Read an Excerpt
Beyond Boundaries Participant's Guide
By John Townsend
ZondervanCopyright © 2011 Dr. John Townsend
All right reserved.
Chapter OneUnderstanding the Problem RECLAIMING TRUST
Why hadn't I seen that the price of being safe—is the cost of being solitary? Why hadn't I seen that distrust can destroy a life? Ann Voskamp, A Holy Experience blog post
Welcome to Session 1 of Beyond Boundaries. If this is your first time together as a group, take a moment to introduce yourselves to each other before watching the video. Then let's get started!
Video: Understanding the Problem (18 minutes)
Play the video segment for Session 1. As you watch, use the accompanying outline (pages 14–16) to follow along or to take notes on anything that stands out to you.
We can live an island-like existence, but God did not design life this way. We were meant to be connected and in relationship.
God never designed us to live like an island forever—protected and guarded and safe.
We can move beyond isolation and withdrawal—even when there's been a lot of damage—and move back into intimacy and vulnerability the way that God intended.
Four sequential events:
1. We were designed for relationship. Vertical relationship with God (Psalm 42:1)
Horizontal relationship with others (Ecclesiastes 4:9)
2. There is damage. We are not good to each other (Genesis 3).
Functional trust: You trust someone because they are dependable.
Relational trust: You know all of me and still accept me; you're safe.
3. We need boundaries. Boundaries help us when a relationship is difficult.
Let your yes be yes and your no be no (Matthew 5:37).
Defining boundary: Your values, beliefs, and what you stand for
Protective boundary: Protects you from harm
4. We experience the return of desire. We are relational beings.
Double-bind: We need relationship and we fear relationship.
Beyond Boundaries is about learning when it's safe to trust again and how to open up to the right sorts of people.
1. Admit to someone you trust that you might not want to move beyond boundaries.
2. Write down two protective boundaries and two defining boundaries you have.
3. Ask God to prepare your heart to move toward vulnerability and intimacy again.
Group discussion (40 minutes)
Take a few minutes to talk about what you just watched.
1. What part of the teaching had the most impact on you?
Designed for Relationship
2. God created us with a desire for connection so we would be drawn into deep and life-giving relationships—with him and with other people. The psalmist describes his draw to relationship with God as an intense thirst: "As the deer pants for streams of water, so my soul pants for you, my God" (Psalm 42:1).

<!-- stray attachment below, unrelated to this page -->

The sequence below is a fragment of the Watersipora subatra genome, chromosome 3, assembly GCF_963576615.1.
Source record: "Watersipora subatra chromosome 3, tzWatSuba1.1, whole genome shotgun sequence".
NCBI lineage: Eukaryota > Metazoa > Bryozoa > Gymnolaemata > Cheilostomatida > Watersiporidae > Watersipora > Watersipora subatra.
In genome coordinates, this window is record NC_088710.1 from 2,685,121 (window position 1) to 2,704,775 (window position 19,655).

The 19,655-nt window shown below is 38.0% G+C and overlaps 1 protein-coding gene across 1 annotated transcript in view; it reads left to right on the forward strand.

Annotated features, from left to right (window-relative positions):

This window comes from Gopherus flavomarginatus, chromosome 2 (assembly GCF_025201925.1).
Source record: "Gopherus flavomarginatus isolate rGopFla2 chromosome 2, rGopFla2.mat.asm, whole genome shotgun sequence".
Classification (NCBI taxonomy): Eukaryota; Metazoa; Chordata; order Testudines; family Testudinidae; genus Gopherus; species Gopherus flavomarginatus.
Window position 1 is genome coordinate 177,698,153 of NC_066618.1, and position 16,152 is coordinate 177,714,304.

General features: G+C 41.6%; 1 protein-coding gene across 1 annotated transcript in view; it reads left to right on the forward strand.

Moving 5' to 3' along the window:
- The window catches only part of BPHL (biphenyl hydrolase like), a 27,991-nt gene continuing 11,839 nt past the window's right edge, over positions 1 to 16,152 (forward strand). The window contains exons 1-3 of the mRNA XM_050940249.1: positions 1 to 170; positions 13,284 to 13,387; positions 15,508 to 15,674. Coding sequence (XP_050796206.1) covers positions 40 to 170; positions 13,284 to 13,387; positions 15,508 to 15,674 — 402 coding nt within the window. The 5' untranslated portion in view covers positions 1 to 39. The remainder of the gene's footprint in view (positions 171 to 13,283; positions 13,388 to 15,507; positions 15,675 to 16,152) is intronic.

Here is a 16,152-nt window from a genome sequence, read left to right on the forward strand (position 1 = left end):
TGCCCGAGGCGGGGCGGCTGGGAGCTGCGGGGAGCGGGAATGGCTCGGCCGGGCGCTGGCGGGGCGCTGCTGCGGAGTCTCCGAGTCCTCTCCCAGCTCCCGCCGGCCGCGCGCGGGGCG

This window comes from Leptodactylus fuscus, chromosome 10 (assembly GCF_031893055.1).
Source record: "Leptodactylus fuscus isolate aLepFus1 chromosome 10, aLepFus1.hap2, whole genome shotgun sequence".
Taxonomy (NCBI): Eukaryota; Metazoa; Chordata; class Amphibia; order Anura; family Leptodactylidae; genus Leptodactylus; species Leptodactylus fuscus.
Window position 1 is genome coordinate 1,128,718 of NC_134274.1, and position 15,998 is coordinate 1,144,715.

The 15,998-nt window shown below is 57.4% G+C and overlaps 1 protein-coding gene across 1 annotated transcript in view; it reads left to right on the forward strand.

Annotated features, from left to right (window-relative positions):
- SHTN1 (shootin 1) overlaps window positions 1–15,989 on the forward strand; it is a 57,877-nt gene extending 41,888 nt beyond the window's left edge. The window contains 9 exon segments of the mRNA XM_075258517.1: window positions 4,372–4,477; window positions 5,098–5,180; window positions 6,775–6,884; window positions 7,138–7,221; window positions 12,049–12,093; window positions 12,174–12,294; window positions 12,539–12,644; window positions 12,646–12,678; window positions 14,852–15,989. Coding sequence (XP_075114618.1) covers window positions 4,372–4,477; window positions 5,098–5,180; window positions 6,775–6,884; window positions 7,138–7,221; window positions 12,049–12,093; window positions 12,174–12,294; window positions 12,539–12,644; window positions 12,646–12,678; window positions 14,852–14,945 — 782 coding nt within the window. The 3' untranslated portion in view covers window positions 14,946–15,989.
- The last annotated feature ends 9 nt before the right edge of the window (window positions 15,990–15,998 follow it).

How do you experience your desire for relationship with God? In other words, what makes you aware of your need for God and of your desire to be closer to him?
Similarly, how do you experience your desire for relationship with others (family, friends, a spouse, etc.)? What makes you aware of your need to be with others and of your desire for strong and authentic relationships?
What similarities or differences do you notice between your desire for connection with God and your desire for connection with others? For example, is one desire stronger or more frequent than the other? Easier to recognize? Harder to act on or experience?
3. On the video, John uses an island to describe how boundaries keep us safe for a time but can also cut us off from developing trusting relationships. Using the same analogy, imagine there is a sign posted on buoys off the coast of your island. Which of the phrases below comes closest to describing what the sign might say?
No access: I pretty much hold everyone at arm's length in one way or another.
Restricted access: I rarely entrust myself to others. If I do allow someone into my life, it's typically on a temporary basis.
Guarded access: I trust and connect with a few people, but I'm cautious about allowing new people into my life.
Fair access: I have long-term and trusting connections with others and am generally open to allowing new people into my life. Open access: I work to strengthen connections in my existing relationships and actively seek out new relationships.
Overall, how have difficult relationships influenced your "access"—the degree to which you are accessible or open to connecting with and trusting others?
Damage and Boundaries
4. When relational trust is damaged, it changes the way we experience life. Which of the following common responses to loss of trust do you relate to most? If you feel comfortable, share an experience that illustrates your response.
Withdrawal: I become careful, reserved, and avoid situations in which I might feel vulnerable.